Computer Science for Every Student in Arkansas: A Work in Progress

Anthony A. Owen, J.D.
Anybody Can Learn
Published in
4 min readApr 19, 2017


Gov. Asa Hutchinson speaking with computer science students at Wynne High School in Arkansas and Arkansas have partnered over the past two years to bring computer science to every student in the state. The process hasn’t been easy, and we still have a long way to go, but here’s a snapshot of what has worked in Arkansas so far.

Early on, Arkansas studied the suggestions for state implementation and infused those suggestions into its strategic plans. now calls these suggestions the 9 policy recommendations for states to make computer science fundamental.

These nine policies are centered on providing all students with access to computer science in K-12, including considerations of equity and diversity, developing leadership at the state, defining computer science, increasing capacity through funding and certification, and making the programs sustainable.

My office made it a goal to lead our state to become the first to meet, in our own unique way, all nine. It is noteworthy that Arkansas is also the only state to meet all ten priorities listed in the recently released State of the States Landscape Report. Our greatest successes in this initiative are directly linked to the following policy recommendations:

  • Recommendation: Allocate funding for rigorous computer science teacher professional learning and course support.

Gov. Hutchinson with the support of the Arkansas General Assembly has allocated $10 million of funding over 4 years specifically to provide rigorous and relevant computer science teacher professional development and course support.

  • Recommendation: Require that all secondary schools offer computer science with appropriate implementation timelines.

Through legislation Arkansas required all secondary schools to offer at least one rigorous computer science course beginning in August of 2015.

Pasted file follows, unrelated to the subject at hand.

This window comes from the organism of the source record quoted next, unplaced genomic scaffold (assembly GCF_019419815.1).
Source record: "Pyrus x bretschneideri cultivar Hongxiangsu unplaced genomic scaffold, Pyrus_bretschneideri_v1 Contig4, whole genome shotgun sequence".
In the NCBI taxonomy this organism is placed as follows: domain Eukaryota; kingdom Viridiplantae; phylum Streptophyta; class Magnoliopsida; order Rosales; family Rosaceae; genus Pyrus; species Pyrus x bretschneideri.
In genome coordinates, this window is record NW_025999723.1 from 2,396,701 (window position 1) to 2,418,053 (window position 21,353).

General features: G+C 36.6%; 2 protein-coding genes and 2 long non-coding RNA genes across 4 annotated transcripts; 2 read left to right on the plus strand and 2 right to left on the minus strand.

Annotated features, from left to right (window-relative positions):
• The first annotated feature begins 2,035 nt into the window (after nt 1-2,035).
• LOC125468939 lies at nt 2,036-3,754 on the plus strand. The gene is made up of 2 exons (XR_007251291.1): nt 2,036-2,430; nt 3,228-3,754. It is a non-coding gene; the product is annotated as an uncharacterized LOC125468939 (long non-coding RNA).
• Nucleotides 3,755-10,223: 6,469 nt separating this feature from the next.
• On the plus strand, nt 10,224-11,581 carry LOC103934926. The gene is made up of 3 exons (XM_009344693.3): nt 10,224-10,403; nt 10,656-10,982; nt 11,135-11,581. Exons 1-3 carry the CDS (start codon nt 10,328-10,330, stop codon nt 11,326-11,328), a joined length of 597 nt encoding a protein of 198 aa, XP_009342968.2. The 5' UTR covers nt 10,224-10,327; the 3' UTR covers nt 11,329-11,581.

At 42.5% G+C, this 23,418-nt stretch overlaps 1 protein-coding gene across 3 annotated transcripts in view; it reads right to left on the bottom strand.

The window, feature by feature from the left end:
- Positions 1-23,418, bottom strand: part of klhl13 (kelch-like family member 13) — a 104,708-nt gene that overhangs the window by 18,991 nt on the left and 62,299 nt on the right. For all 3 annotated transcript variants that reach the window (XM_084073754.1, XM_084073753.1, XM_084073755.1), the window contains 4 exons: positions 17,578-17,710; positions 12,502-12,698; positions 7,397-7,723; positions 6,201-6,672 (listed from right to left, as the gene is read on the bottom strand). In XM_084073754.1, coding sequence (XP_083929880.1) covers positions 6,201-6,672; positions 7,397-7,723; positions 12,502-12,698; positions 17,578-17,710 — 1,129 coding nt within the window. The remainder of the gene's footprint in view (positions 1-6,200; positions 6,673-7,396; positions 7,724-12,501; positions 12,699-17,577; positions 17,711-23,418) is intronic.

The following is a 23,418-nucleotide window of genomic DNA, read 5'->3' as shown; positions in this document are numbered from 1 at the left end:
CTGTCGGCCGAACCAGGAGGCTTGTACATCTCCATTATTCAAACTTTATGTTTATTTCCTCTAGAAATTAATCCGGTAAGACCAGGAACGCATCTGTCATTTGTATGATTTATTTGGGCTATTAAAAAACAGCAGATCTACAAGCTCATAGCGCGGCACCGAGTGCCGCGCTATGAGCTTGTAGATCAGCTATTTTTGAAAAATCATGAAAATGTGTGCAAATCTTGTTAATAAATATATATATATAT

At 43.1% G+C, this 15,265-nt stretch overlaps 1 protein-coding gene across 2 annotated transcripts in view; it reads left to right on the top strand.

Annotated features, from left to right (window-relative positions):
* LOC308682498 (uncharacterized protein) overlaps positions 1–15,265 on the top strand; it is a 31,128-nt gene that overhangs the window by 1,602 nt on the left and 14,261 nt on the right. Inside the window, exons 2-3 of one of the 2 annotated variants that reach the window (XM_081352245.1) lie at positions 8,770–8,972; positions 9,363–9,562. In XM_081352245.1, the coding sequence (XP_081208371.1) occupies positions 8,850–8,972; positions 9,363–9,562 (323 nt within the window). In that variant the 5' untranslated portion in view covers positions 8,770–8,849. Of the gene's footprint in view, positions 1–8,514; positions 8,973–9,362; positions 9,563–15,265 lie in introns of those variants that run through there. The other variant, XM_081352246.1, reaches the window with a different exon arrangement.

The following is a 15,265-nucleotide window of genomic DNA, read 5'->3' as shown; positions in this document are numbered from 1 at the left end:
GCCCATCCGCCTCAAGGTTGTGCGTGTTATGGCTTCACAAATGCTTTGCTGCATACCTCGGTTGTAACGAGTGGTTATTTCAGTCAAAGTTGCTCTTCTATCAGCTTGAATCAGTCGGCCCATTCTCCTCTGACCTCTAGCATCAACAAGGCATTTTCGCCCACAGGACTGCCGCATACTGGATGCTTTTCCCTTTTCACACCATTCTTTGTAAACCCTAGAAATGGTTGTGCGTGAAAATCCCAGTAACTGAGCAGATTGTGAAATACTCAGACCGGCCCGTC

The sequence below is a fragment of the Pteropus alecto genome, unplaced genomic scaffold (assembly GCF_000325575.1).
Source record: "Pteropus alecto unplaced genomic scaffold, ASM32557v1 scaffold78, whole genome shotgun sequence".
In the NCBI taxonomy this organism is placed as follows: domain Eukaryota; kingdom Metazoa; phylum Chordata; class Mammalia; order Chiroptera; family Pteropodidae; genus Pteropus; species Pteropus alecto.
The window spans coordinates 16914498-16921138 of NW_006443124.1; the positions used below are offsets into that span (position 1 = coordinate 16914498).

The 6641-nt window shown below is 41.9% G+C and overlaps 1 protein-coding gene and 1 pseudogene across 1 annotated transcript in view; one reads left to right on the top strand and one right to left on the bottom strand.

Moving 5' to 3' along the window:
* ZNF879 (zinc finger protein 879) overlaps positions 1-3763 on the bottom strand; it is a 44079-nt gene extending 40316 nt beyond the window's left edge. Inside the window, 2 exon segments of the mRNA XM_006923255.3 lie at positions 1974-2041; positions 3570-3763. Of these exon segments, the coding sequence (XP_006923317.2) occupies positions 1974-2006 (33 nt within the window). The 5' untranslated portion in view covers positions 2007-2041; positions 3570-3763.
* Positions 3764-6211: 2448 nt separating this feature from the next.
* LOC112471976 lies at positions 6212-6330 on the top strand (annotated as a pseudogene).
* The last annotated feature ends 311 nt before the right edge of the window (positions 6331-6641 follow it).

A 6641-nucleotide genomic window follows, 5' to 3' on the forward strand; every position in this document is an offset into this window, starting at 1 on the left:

• Recommendation: Define computer science and establish rigorous K-12 computer science standards.

Arkansas educators and industry representatives worked under the facilitation of the Arkansas Department of Education and the Arkansas Department of Career Education to develop K-12 computer science standards and high school courses.

  • Recommendation: Implement clear certification pathways for computer science teachers.

Arkansas has identified and implemented clear certification pathways for computer science teachers.

As our state has worked to meet the policy recommendations, we see these and the State of the State priorities as foundational elements, not the capstone to our ongoing work. We realize that there is still a long way to go in our state; however, Arkansas remains committed to the success of the #ARKidsCanCode initiative and the nationwide success of #CSforAll. Our state recognizes that computer science is becoming increasingly vital for our state and national economy, safety, and security.

As Arkansas continues to push forward, our focus will be on building teacher capacity and increasing student enrollment. We are working to have computer science enrollment demographics more closely align with our state general population demographics. To accomplish this, we’ve looked at several short and long-term promotions and strategies, including:

Earlier in March, Governor Hutchinson also signed the “Arkansas Future Grant” (ArFuture) into law, which provides up to two years of tuition and fees at a publicly funded Arkansas community or technical college to any student who enrolls in a high-demand field of study or STEM field, such as computer science or welding. We’re excited about how this grant will incentivize higher education for students following computer science pathways throughout the state.

Arkansas’s immediate focus on increasing quantity, by expanding access, is equally important to its ongoing commitment to increasing quality, by implementing new K-8 computer science standards and high-school computer science courses. We appreciate and agree with Pat Yongpradit’s statement regarding the Arkansas Computer Science Initiative, “[a]lthough there is a lot of work to still be done in Arkansas, they have a comprehensive plan in place and are only at the beginning of a long term commitment to both increasing the quantity of students taking computer science and the quality of their experience.” Or as he has often stated in less formal terms, “this is not a sprint; it is a marathon.” If your state is already running this marathon with us, we challenge you to become the second state to meet all 9 of’s policy recommendations, and if you are still at the starting line, please join us. The CSforAll initiative, both at a national and at the individual state level, will become stronger through a combined and collaborative effort.



Anthony A. Owen, J.D.
Anybody Can Learn

Anthony serves as Arkansas’s State Director of Computer Science, leading the development and implementation of Gov. Hutchinson’s computer science initiative.